Shawgeylut "Sis" Coney, of the Tolowa tribe, Alison Osceola and Vivian McCovey, who are both Yurok, dressed in traditional regalia for a demonstration of the Tolowa Feather Dance, or Nay-dosh, at the Bear River Rancheria in September. The dance, traditionally performed near the winter solstice, gives thanks for food sources, ancestors, children and creation. According to Joseph Giovannetti, professor of Native American studies at Humboldt State University and singer for the Tolowa dancers, it is the only surviving dance of the tribe.

Many of these regalia pieces are family heirlooms, and together they represent years — even generations — of painstaking craftsmanship. Alison and Vivian, for example, wear caps woven by their great-great-grandmother, and necklaces and garments made by their mother and grandmother. Ellen Poitras, their grandmother, explains that the materials — like the abalone and olivella shells on their buckskin inner aprons and wraps, and the pine nuts and woven grasses — are still gathered here on the North Coast, though regalia makers have also started using traded or purchased beads in more recent times. The fur pieces pictured here are actually re-purposed thrift shop mink.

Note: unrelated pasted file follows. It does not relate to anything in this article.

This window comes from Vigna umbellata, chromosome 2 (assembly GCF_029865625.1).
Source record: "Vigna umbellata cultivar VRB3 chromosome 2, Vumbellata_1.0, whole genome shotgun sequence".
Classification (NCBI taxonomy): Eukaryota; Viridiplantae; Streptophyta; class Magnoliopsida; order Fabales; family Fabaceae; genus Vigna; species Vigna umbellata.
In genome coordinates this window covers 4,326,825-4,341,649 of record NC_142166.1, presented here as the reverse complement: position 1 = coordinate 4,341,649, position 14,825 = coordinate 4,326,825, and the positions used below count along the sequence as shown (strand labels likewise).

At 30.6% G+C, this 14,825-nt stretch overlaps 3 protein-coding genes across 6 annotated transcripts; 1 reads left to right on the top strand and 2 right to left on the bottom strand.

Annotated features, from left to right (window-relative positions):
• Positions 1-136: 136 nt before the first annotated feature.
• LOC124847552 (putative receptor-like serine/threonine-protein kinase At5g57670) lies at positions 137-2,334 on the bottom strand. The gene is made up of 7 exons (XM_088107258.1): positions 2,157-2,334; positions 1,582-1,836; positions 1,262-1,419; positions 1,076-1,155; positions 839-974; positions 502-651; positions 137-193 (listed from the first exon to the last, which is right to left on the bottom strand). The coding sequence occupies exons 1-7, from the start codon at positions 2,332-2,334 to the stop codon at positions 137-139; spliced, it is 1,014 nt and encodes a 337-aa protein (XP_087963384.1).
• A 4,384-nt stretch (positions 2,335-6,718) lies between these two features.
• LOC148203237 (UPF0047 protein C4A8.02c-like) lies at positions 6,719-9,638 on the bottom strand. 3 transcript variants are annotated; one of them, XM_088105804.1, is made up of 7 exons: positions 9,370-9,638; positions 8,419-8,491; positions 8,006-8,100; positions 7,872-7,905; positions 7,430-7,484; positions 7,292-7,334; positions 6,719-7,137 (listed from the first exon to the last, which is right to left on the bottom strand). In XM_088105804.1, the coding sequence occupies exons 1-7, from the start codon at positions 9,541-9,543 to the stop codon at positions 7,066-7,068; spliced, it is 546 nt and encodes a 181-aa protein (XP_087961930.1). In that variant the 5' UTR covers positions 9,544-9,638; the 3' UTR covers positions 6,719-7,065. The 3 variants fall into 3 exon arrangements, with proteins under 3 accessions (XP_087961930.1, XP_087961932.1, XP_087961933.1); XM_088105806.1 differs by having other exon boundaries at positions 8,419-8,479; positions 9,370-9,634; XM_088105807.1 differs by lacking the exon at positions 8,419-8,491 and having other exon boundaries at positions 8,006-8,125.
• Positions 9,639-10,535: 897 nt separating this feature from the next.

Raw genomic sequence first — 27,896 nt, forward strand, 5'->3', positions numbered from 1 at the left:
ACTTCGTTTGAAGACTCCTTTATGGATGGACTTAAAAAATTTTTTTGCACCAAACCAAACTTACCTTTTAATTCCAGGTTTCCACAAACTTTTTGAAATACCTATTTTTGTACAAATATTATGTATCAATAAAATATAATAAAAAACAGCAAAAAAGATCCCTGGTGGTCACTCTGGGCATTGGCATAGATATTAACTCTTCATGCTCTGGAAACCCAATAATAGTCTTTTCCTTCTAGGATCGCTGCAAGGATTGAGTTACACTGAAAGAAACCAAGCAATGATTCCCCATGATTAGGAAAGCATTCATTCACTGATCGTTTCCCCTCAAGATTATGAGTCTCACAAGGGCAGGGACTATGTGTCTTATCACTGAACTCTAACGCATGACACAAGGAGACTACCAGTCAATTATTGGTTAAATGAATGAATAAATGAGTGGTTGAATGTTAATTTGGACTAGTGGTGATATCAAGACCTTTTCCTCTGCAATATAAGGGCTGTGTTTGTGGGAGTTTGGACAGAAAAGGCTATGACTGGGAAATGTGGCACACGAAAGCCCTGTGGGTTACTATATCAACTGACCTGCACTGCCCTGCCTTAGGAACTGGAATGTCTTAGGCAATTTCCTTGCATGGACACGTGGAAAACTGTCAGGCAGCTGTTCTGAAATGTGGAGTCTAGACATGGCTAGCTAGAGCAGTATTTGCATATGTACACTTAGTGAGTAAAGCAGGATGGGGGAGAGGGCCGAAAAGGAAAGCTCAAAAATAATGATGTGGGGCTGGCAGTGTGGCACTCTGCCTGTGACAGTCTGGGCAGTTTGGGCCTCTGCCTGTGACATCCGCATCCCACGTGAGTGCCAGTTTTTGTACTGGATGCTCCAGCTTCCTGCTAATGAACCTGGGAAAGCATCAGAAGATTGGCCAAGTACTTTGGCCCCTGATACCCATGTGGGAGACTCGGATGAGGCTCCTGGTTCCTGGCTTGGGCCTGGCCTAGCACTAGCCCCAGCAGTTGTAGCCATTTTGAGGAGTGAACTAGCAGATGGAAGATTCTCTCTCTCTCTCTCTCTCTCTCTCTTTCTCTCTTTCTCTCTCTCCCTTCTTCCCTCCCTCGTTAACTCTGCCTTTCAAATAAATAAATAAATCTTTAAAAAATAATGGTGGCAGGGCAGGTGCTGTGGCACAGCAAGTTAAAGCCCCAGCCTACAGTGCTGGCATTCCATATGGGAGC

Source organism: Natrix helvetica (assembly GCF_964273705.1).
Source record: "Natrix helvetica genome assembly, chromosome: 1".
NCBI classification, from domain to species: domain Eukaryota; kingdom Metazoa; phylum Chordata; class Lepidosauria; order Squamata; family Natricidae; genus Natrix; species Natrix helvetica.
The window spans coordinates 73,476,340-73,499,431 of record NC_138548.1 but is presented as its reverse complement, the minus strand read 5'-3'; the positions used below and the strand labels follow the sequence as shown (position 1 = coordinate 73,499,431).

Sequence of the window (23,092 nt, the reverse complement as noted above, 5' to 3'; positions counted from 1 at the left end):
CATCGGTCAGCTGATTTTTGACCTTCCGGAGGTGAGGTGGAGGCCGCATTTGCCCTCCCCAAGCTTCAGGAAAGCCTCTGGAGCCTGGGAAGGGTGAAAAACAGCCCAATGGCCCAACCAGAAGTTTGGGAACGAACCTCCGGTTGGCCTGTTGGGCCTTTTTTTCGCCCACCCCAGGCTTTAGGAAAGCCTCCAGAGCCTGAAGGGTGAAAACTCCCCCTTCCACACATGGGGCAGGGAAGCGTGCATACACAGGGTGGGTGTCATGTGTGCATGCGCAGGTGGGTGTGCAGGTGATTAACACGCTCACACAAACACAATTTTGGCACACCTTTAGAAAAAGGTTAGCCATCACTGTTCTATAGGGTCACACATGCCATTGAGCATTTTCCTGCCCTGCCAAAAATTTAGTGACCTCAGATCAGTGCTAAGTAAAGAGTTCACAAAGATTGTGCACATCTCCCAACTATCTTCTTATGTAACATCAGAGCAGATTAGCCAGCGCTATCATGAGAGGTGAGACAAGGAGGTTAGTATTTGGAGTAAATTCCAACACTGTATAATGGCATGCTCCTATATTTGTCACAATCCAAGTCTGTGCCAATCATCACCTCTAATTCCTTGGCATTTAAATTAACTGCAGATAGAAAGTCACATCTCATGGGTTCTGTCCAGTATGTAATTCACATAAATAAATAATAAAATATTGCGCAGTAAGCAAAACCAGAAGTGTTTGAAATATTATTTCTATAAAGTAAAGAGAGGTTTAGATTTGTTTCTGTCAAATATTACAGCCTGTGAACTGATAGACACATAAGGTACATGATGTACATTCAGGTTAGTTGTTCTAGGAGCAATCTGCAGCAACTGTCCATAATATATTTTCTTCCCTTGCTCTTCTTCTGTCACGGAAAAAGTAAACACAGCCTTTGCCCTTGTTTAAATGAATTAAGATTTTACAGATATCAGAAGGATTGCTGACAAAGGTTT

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Jennifer Fumiko Cahill

Jennifer Fumiko Cahill

Jennifer Fumiko Cahill is the arts and features editor of the North Coast Journal. She won the Association of Alternative Newsmedia’s 2020 Best Food Writing Award and the 2019 California News Publisher's Association award for Best Writing.

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